|Baptist Church no longer standing.|
That Baptist Church was also the home church of Morse and Leland families. As Presbyterianism moved through the village, young men liked Reverend Andrew Bigelow Morse, the son of Ellis Morse and grandson of Joseph Morse, turned to missionary work.
In 1849, at the early age of nineteen, Mr. Morse was graduated from Hamilton College in Clinton, where his ranking as student admitted him into the scholarship roll of Phi Beta Kappa.
After two years’ experience as principal of a Young Men’s Classical Institute in Albany, N.Y., he entered the Princeton Theological seminary, where he was graduated in 1864. After another two years, part of which was spent in post-graduate work in New York and a part in the service of the church, he and his young wife, commissioned by the Presbyterian board of foreign missions, started for Siam. This was the goal of their ardent ambitions and consecrations.
Once in the field, he threw himself whole-heartedly into the work, but within two years Andrew’s health was shattered and he was ordered home. He continued working for several years on a literary work of permanent value.
Because of his poor health during the Civil War, he was exempt from military service and debarred from the Christian commission. So instead, he spent three years at Washington in the Treasury Department, ministering often in hospital and barracks. In Washington he served in the somewhat famous “Treasury Guard” of which he frequently spoke with a smile.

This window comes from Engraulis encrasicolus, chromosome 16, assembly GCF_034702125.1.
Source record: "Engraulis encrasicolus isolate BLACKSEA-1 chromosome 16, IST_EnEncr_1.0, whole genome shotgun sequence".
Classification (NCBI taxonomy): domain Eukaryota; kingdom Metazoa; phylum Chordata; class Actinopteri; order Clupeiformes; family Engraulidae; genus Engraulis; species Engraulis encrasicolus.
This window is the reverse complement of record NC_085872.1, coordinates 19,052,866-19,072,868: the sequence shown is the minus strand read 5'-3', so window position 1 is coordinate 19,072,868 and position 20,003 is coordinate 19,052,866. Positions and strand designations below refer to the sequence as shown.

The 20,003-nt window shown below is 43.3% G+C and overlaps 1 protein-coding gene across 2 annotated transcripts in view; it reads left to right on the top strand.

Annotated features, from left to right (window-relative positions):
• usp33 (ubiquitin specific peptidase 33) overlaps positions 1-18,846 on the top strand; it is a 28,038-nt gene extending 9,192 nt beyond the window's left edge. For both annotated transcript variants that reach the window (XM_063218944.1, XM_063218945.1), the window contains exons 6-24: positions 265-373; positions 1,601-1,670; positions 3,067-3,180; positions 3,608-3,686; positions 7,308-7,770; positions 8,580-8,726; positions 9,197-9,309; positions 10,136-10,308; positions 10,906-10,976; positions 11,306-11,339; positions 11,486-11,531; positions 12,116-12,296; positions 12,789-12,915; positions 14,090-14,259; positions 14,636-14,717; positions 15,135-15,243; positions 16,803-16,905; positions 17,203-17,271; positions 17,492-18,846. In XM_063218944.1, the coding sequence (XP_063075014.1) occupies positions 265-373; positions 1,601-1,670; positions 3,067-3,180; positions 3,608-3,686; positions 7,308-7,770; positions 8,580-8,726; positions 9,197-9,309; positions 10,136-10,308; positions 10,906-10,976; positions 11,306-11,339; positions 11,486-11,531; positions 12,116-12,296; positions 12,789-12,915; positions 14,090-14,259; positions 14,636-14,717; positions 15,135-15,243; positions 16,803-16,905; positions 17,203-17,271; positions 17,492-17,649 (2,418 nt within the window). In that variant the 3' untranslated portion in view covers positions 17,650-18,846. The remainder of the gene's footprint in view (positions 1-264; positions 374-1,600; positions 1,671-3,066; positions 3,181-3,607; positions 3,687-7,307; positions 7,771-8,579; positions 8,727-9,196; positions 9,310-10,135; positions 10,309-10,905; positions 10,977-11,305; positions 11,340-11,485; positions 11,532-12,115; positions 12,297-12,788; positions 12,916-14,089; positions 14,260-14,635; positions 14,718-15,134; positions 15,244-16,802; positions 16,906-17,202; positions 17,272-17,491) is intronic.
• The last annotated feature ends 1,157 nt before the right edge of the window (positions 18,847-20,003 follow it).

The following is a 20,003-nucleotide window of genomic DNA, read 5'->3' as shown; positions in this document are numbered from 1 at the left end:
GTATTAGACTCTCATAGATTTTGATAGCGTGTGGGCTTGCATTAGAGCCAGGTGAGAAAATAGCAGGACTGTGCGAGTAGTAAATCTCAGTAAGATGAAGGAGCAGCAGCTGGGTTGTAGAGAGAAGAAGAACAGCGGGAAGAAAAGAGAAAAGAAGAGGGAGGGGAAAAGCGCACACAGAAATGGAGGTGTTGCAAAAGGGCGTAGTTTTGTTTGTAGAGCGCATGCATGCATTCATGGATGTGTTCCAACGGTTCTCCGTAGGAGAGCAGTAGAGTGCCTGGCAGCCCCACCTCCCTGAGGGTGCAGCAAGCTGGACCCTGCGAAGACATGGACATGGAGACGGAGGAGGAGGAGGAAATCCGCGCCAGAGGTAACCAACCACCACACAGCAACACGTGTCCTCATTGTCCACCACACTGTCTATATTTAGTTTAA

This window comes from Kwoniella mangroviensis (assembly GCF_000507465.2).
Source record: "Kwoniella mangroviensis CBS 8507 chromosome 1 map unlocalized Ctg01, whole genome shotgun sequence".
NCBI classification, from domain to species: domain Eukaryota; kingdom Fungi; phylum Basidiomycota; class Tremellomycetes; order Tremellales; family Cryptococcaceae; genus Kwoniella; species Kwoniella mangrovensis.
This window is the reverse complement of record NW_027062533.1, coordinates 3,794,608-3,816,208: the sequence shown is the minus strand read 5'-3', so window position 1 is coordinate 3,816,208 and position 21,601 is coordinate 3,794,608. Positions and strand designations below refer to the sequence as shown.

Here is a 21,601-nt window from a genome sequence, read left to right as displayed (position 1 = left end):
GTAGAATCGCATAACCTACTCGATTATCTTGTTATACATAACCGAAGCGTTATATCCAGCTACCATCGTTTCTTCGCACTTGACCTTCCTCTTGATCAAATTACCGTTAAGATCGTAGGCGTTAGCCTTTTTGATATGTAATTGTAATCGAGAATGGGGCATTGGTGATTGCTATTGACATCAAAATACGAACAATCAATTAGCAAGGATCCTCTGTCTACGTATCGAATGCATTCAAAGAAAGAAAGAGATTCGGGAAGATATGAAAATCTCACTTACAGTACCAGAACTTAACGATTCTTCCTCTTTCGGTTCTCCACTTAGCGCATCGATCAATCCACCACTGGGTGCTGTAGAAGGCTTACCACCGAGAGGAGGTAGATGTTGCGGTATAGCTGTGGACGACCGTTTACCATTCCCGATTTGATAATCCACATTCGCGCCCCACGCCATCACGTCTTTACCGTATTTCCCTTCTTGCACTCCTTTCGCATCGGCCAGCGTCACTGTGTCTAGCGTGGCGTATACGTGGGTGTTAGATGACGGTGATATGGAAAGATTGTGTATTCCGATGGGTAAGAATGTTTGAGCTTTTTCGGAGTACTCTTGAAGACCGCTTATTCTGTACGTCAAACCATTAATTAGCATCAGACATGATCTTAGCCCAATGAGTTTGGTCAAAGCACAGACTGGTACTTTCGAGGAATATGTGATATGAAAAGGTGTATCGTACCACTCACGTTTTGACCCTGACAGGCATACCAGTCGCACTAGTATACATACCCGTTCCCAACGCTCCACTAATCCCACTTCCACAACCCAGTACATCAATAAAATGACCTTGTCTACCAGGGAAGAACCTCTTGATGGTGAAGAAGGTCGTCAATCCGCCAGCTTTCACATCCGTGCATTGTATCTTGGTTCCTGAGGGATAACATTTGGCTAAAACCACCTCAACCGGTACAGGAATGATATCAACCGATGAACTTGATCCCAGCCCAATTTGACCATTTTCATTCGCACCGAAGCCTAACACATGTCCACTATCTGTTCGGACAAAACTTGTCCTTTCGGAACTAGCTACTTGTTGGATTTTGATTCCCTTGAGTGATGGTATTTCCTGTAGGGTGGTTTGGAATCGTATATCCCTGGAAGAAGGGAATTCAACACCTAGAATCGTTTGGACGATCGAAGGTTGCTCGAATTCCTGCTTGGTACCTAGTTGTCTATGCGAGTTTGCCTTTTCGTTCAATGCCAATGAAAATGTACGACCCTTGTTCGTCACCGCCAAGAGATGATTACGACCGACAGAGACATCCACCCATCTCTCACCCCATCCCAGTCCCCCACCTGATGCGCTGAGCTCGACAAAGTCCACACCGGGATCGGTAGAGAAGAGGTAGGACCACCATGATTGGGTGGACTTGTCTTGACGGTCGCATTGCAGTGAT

It is here he also became acquainted with many men who afterward became famous. Among these was the one whom he always mentioned with a great admiration and reverence – the distinguished martyr President Lincoln.
Andrew takes his place of honor with the other young men of Eaton who also went to Siam (Burma) and China, Jonathan Wade and William Dean. **Newspaper stories filled with letters sent back to Eaton from Siam still exist in the Old Town of Eaton Museum today.
Eaton's 2nd Baptist Church was home to the family of Emily Chubbuck -"Fanny Forester" who married America's famous Baptist missionary Adoniram Judson and returned to Burma with him as a missionary! After her marriage to Judson she and he returned to Eaton where he preached a special service.
In its "hay-day" Eaton had 3 churches with a population of about 450. These churches remained in the community even though they became "Federated"as church going declined....
Eventually, the 2nd Baptist Church building was sold and torn down by Arthur Yale, a postman. Industrious to the core Arthur used the building pieces to build three cottages on the Bradley Brook....I have a copy of one of the cottages using the wood, roofing, and pews from the church in the museum. I also have the only copy of the Historic Baptist Churches records, the original is preserved at Colgate.
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